Basically, your body clock is a big ol’ bum. It has a penchant for following a regular routine (Circadian rhythm). When you oversleep, you mess up this routine. Big ol’ bum doesn’t like it and just goes bonkers. This results in a situation where your internal clock and body are not in sync. Due to this disruption in rhythm, your sleep cycle goes haywire and you end up feeling groggy and fatigued. This is very similar to how you feel when you are jet lagged.

Time for some definitions:

Sleep cycle: The sleep cycle lasts anywhere between 80-120 minutes, with the average being 90 minutes. Also, the average person has approximately 5 cycles every night, which amounts to a total of 7.5 hours.

Stages of Sleep Cycle | Image Source: Sleep Cycles. Sleep for Kids

Now, when you oversleep, you extend the number of sleep cycles. Generally, when you wake up, it is usually in the middle of a cycle. If it is during deep sleep or the REM stage of the cycle, you can end up feeling lethargic and spent. Additionally, the quality of sleep matters, too. If you spend more time in Stage 1 (lightest sleep), you will end up having a poor-quality sleep overall. As a result, you would try to compensate for the lack of quality with increased quantity, i.e., you will tend to oversleep.

Sleep debt: It is the deficit in sleep caused by the lack of enough sleep.
From Scientific American:

Sleep debt is the difference between the amount of sleep you should be getting and the amount you actually get.

Source: Can You Catch Up on Lost Sleep?

Sleep inertia: A body in sleep will want to stay in sleep unless an external force, such as Mom’s kick in the tush, is applied to it.

Jokes apart, sleep inertia may result in making you feel groggy after you’ve overslept. Here’s the definition from a research study on it:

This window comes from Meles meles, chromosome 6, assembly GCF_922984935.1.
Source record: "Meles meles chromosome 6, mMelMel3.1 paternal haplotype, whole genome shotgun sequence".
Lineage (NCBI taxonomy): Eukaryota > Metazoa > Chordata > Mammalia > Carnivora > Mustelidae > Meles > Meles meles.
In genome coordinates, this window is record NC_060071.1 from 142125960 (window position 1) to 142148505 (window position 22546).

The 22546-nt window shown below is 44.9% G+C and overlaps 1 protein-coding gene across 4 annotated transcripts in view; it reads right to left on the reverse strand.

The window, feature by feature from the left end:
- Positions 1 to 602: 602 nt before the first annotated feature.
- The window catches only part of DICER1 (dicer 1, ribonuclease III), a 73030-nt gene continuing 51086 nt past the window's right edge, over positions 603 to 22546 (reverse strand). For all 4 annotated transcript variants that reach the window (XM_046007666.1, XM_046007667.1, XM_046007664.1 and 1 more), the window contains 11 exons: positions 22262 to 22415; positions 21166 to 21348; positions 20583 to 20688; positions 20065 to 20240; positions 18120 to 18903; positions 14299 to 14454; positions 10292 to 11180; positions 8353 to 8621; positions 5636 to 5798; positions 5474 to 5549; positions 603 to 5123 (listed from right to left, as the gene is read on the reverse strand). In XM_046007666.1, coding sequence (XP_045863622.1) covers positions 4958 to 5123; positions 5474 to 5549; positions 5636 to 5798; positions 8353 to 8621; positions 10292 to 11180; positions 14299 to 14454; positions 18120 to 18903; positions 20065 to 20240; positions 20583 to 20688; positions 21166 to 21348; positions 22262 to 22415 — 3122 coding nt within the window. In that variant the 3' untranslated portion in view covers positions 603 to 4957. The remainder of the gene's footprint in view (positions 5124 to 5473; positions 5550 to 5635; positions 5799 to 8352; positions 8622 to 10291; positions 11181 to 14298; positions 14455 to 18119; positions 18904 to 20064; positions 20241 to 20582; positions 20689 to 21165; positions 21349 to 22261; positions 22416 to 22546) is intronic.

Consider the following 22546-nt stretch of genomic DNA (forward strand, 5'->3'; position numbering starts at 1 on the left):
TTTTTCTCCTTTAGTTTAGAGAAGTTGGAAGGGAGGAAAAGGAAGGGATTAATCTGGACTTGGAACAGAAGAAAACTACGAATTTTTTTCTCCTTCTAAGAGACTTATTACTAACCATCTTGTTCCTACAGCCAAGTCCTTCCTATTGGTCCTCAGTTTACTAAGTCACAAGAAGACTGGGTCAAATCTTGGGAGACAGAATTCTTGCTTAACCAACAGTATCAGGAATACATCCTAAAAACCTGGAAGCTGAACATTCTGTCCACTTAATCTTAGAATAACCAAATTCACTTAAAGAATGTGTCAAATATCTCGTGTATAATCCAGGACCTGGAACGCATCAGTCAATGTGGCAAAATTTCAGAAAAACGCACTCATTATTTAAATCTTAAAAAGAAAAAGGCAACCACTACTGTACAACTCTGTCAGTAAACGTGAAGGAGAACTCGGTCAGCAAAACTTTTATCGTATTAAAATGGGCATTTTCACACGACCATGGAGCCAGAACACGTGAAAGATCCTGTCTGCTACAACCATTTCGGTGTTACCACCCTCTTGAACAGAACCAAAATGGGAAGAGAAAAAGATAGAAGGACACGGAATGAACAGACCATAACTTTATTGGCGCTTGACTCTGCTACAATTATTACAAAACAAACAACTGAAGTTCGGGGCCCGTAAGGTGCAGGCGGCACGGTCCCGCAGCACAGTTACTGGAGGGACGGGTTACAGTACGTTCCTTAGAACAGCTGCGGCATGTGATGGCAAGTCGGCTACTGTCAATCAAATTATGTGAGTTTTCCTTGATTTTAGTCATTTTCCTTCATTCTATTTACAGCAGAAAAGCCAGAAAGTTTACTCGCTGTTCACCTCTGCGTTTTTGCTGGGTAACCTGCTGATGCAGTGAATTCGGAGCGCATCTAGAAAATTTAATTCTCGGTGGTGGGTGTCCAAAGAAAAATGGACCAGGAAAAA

Sleep inertia is the impaired cognitive performance immediately upon awakening, which decays over tens of minutes. This phenomenon has relevance to people who need to make important decisions soon after awakening, such as on-call emergency workers.

Source: Sleep inertia results in cognitive impairment

Oversleeping, it is believed, may cause you to experience sleep inertia more often. It is due to this, you feel the need to go back to sleep after waking up.
This state of sleep inertia, if severe enough, can also lead to a condition called sleep drunkenness or confused arousal.

Sleep drunkenness (SD) consists of difficulty in coming to complete wakefulness accompanied by confusion, disorientation, poor motor coordination, slowness, and repeated returns to sleep.

Source: Hypersomnia With Sleep Drunkenness

A study [1] published in the Neurology journal found that nearly 15% of us, or 1 in 7 people, suffer from sleep drunkenness. This “drunken stupor,” in severe cases, can also result in violent reactions and amnesia.

Oversleeping, if done once in a while, doesn’t result in any health risks; however, if you find yourself habitually oversleeping (Hypersomnia), it can cause serious health issues. A study done by Harvard [2] found that those who slept between 9-11 hours every night were more likely to develop a heart condition and/or develop some memory-related issues. Some other studies [3] have linked long-term oversleeping to diabetes, obesity, and even early death.